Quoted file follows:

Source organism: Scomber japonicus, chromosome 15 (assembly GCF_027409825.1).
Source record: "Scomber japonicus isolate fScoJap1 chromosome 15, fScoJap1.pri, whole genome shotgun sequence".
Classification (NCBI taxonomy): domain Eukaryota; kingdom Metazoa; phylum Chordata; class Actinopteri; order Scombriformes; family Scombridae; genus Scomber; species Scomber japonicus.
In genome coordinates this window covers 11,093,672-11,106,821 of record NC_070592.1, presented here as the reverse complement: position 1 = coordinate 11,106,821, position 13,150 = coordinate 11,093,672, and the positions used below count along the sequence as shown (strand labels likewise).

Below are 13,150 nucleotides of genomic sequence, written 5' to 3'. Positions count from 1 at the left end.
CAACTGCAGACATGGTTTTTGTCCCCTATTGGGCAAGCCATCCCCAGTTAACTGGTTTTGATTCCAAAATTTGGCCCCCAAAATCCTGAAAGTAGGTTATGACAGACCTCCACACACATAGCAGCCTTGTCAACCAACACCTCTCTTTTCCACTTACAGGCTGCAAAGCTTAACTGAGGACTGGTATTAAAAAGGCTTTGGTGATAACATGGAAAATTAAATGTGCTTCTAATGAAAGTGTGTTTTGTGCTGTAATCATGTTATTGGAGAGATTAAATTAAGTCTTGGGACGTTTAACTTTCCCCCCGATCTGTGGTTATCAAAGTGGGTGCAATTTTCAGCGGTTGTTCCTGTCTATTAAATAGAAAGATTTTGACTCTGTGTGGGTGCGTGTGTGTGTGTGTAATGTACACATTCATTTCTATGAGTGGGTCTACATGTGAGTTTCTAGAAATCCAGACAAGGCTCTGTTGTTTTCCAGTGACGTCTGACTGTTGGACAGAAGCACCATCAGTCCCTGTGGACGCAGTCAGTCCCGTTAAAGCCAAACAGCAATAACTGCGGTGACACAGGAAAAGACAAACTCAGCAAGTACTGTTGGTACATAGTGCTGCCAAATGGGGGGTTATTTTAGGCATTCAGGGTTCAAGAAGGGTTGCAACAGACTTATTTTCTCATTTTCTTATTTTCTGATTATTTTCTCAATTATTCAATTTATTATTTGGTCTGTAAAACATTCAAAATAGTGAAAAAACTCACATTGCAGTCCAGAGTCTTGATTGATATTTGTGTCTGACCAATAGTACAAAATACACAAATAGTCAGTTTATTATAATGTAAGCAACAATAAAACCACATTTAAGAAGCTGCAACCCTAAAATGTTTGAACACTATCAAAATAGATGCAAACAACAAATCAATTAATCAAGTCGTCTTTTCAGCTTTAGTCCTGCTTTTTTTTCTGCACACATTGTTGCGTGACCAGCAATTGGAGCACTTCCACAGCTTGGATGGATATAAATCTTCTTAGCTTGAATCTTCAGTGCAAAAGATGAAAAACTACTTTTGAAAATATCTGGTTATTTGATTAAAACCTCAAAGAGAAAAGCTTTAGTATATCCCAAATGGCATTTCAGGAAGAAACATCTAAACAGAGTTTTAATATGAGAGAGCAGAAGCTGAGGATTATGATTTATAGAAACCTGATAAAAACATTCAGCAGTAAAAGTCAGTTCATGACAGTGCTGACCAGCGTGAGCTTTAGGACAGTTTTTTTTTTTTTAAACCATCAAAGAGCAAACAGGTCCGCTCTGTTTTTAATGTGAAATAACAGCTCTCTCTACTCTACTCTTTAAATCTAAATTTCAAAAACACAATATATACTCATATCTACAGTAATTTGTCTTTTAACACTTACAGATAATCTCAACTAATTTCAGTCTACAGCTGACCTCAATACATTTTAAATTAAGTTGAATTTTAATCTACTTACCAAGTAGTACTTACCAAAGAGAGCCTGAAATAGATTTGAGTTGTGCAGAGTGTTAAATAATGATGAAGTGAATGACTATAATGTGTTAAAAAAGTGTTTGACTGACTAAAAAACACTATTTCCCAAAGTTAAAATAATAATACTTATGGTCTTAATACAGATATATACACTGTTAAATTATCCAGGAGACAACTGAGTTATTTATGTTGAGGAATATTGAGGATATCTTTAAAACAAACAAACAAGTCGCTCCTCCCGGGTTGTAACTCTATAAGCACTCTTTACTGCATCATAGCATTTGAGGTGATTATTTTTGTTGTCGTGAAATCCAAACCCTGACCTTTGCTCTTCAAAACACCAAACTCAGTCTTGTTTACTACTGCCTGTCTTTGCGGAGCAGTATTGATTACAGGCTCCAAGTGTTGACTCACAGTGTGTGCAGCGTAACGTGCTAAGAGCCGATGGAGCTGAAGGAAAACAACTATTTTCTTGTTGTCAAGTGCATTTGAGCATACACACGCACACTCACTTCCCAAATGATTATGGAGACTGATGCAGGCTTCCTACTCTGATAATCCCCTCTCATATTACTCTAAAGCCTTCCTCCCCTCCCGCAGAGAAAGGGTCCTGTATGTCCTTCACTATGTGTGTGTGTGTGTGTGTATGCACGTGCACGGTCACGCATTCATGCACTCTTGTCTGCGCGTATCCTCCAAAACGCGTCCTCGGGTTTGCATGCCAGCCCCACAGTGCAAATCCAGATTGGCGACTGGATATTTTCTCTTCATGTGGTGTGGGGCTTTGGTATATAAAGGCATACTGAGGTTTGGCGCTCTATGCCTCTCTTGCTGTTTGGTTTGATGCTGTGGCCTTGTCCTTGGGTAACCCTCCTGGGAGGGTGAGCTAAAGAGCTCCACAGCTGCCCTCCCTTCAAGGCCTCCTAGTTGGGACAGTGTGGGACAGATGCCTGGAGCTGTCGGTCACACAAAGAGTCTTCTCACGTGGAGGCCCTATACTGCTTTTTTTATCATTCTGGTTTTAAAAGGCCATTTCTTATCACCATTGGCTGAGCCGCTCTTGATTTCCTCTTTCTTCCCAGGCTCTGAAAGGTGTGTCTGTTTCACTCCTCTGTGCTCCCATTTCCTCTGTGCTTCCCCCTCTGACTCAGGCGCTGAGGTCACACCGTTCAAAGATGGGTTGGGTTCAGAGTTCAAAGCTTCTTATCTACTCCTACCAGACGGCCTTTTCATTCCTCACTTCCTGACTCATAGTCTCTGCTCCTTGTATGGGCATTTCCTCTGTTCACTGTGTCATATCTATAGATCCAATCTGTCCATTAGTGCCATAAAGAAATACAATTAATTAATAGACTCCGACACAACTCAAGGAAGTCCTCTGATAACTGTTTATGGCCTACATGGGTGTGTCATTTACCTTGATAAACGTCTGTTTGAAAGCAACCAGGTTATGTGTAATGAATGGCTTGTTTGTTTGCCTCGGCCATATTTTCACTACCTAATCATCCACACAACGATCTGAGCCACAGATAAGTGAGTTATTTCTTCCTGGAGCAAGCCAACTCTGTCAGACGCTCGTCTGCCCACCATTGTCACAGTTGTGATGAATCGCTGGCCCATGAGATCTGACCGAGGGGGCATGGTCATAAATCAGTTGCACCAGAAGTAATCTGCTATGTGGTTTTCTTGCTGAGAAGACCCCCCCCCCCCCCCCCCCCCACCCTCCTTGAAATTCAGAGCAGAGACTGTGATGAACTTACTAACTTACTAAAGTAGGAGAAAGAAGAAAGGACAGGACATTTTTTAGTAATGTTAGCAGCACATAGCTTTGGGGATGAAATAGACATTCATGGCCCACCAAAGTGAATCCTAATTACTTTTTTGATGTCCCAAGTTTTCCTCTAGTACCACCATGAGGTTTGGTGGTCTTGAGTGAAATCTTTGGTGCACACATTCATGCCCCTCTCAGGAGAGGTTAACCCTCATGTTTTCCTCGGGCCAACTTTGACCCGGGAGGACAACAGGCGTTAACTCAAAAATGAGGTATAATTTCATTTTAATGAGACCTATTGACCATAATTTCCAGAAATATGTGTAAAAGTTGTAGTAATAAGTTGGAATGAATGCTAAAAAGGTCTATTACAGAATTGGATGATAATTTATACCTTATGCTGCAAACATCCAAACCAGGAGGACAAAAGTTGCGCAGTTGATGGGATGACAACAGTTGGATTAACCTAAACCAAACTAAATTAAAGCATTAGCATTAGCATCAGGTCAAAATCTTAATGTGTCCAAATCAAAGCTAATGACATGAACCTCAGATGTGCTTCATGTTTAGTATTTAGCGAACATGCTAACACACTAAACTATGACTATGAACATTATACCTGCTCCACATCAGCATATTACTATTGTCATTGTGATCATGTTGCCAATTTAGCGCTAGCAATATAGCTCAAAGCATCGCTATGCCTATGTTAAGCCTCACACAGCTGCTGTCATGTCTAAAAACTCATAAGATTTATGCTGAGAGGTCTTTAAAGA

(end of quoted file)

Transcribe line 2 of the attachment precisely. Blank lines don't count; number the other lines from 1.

Source record: "Scomber japonicus isolate fScoJap1 chromosome 15, fScoJap1.pri, whole genome shotgun sequence".